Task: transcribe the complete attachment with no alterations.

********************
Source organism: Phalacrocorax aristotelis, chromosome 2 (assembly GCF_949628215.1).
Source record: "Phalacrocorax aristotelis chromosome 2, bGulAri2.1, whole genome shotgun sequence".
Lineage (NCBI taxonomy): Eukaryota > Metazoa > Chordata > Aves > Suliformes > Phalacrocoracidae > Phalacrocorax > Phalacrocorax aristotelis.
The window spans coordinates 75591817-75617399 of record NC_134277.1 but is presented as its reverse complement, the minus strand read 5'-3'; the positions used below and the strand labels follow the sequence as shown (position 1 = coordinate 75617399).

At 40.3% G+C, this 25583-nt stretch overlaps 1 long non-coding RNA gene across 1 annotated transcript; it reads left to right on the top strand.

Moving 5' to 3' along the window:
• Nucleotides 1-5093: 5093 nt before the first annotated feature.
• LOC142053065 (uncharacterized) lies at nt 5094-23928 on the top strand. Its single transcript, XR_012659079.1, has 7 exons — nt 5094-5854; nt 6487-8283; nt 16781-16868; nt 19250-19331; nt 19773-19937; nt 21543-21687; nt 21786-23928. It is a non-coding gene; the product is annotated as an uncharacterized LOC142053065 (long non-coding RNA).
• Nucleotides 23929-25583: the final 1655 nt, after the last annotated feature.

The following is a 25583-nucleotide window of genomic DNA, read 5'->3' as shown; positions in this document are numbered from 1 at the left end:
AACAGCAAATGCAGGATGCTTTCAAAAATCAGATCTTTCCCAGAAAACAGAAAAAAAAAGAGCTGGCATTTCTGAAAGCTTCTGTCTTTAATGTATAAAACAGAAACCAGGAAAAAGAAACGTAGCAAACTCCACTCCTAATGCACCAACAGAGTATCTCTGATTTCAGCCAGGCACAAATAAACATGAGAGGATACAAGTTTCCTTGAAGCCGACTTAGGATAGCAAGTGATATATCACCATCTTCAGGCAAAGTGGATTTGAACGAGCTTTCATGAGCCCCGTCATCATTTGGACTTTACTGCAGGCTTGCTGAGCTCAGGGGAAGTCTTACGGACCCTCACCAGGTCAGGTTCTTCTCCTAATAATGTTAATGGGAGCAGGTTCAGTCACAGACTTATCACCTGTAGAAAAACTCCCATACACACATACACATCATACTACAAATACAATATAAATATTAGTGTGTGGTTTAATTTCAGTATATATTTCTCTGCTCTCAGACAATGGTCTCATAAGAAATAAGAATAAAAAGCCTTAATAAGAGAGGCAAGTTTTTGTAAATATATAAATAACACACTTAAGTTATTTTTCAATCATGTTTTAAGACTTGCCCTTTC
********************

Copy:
Source organism: Phalacrocorax aristotelis, chromosome 2 (assembly GCF_949628215.1).
Source record: "Phalacrocorax aristotelis chromosome 2, bGulAri2.1, whole genome shotgun sequence".
Lineage (NCBI taxonomy): Eukaryota > Metazoa > Chordata > Aves > Suliformes > Phalacrocoracidae > Phalacrocorax > Phalacrocorax aristotelis.
The window spans coordinates 75591817-75617399 of record NC_134277.1 but is presented as its reverse complement, the minus strand read 5'-3'; the positions used below and the strand labels follow the sequence as shown (position 1 = coordinate 75617399).

At 40.3% G+C, this 25583-nt stretch overlaps 1 long non-coding RNA gene across 1 annotated transcript; it reads left to right on the top strand.

Moving 5' to 3' along the window:
• Nucleotides 1-5093: 5093 nt before the first annotated feature.
• LOC142053065 (uncharacterized) lies at nt 5094-23928 on the top strand. Its single transcript, XR_012659079.1, has 7 exons — nt 5094-5854; nt 6487-8283; nt 16781-16868; nt 19250-19331; nt 19773-19937; nt 21543-21687; nt 21786-23928. It is a non-coding gene; the product is annotated as an uncharacterized LOC142053065 (long non-coding RNA).
• Nucleotides 23929-25583: the final 1655 nt, after the last annotated feature.

The following is a 25583-nucleotide window of genomic DNA, read 5'->3' as shown; positions in this document are numbered from 1 at the left end:
AACAGCAAATGCAGGATGCTTTCAAAAATCAGATCTTTCCCAGAAAACAGAAAAAAAAAGAGCTGGCATTTCTGAAAGCTTCTGTCTTTAATGTATAAAACAGAAACCAGGAAAAAGAAACGTAGCAAACTCCACTCCTAATGCACCAACAGAGTATCTCTGATTTCAGCCAGGCACAAATAAACATGAGAGGATACAAGTTTCCTTGAAGCCGACTTAGGATAGCAAGTGATATATCACCATCTTCAGGCAAAGTGGATTTGAACGAGCTTTCATGAGCCCCGTCATCATTTGGACTTTACTGCAGGCTTGCTGAGCTCAGGGGAAGTCTTACGGACCCTCACCAGGTCAGGTTCTTCTCCTAATAATGTTAATGGGAGCAGGTTCAGTCACAGACTTATCACCTGTAGAAAAACTCCCATACACACATACACATCATACTACAAATACAATATAAATATTAGTGTGTGGTTTAATTTCAGTATATATTTCTCTGCTCTCAGACAATGGTCTCATAAGAAATAAGAATAAAAAGCCTTAATAAGAGAGGCAAGTTTTTGTAAATATATAAATAACACACTTAAGTTATTTTTCAATCATGTTTTAAGACTTGCCCTTTC